Friday, October 14, 2011

Openings

This is one of my favorite faces in Romanesque sculpture (specifically from Saint-Pierre at Aulnay, its a capital on the west front).  I like its puffy roundness and the way that seems to soften the stone.  I like how the shapes of the mouth and tongue are repeated by the eyes sockets and eyeballs.  I like how the mouth collapses inwards, even as the tongue, ears, tendrils (hair?), and forehead stretch out in different directions. 

I've chosen it for my first post here because of the combinations it creates: soft and hard, mouth and eyes, in and out.  Because my purpose here is to join those things for myself.  I plan to pick an image and write about it for a while, so joining eyes and mouth in the sense of seeing and speaking - or in this case writing.  But a different kind of writing than my normal academic prose: something softer and more clearly connected to my insides.  I'll be letting those insides come out - even if the result is a bit grotesque as it is in this image.  I imagine that sometimes the images will come from my research or teaching and the content of my writing will then be more academic in content, if less formal in tone.  Otherwise the images will come from my postcard collection or from my own photography and the content of the writing will be more personal.  But I do expect and even want to see the lines between those two categories begin to blur, to see the outside academic collapse inwards and soften even as my messy insides become visible in words out in the world.  The images will be mostly medieval because that is what my research and teaching focus on and because many of my postcards were purchased and my photographs taken on research trips.  I am opening up to investigating why I work on medieval art, to discovering what inner personal investments drive my professional work.

Starting this was inspired by one of my students, who opened his big mouth to ask if I did any other kind of writing besides the scholarly stuff.  I said no, just boring academic work, but then I started to think...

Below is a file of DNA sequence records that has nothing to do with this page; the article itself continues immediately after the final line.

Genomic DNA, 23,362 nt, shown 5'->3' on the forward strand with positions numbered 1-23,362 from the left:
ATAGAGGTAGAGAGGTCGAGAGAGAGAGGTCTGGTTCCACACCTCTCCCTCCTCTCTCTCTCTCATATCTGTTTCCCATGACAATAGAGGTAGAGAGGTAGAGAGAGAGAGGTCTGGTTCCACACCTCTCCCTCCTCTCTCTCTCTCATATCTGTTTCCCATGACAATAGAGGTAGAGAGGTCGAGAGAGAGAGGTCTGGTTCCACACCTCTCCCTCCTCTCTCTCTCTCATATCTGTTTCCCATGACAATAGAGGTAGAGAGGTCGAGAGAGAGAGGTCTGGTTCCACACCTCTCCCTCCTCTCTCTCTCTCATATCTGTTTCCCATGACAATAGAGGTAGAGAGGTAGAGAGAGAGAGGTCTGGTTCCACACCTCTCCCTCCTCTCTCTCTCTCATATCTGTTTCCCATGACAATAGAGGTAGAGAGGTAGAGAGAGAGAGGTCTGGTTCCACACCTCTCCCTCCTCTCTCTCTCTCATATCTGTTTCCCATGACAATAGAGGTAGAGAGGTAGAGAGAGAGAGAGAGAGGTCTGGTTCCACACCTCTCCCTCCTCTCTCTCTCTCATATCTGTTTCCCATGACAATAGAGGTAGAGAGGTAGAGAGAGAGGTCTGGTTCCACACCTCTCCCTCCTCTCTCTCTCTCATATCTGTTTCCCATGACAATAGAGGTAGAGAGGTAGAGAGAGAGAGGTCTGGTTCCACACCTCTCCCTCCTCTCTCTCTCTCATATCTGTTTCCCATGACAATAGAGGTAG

Over the summer I had been thinking about my writing and myself very differently.  I'd just got tenure in my job in the spring.  I was trying to get used to that idea and thinking about what difference it might make in my life.  I knew what I didn't want: to become one of those tenured profs we all hear about, you know, the ones who basically stopped working once they got tenure.  I'd been joking around a lot about that, about how now I could be lazy and irresponsible and there was nothing anyone could do about it, but I didn't want that to be true.  I also didn't want to become a service whore: you know, the people who are on every committee and do every little administrative task, who feel martyred by all that but do it anyway, and then don't get any of their own work done (I see a real danger for me here).  So I had resolved to start to think about myself  as a writer, instead of as an academic, as a writer who just happens to primarily write academic art history - but perhaps writes other stuff too???  And I had started a different project, a personal memoir focused around something that happened in grad school (which I don't want to get into right now).

So how did I get from there to telling my student that I am just a boring old academic hack?

Well, its been a hard start to the semester.  My department is going through a huge transition: a new chair with new ideas, moving to a new space, a new budgetary reality (cuts!), and some new pressures from the upper administration who don't seem very sympathetic towards the arts or humanities.  We've had a long stream of meetings and the tension has run high.  Tenure hasn't meant freedom for me.  Its meant the realization that I need to care about all of this stuff now, since I am probably going to be working here for the rest of my career.  And I know from my past that this kind of stuff gets me all wound up inside in a way that nothing else does.  My own work, the productive positive thing that I do for and by myself, goes out the window as I obsess over who said what to whom about what and what I should have said and what we could do to fix it all if only and so on.  This time I finally snapped at someone and I never do that.  I can't remember the last time I lost my composure - although this person, a colleague, provoked it with some really insensitive remarks about my personal life.  That was almost two weeks ago and I am still obsessing over it, wondering why she thought it was ok to speak to me in such a hurtful way, thinking about what I should have said in response, reliving the whole thing in my head.

So I am hoping that this is a way forwards from all of that.  A way back to that idea of being a writer first and to doing a variety of different kinds of writing, both academic and personal, and maybe even somewhere in-between.  A way out of the mind-fog of the semester and its constant demands.  A way to make a more positive connection between the personal and the professional.  A way in and a way out.

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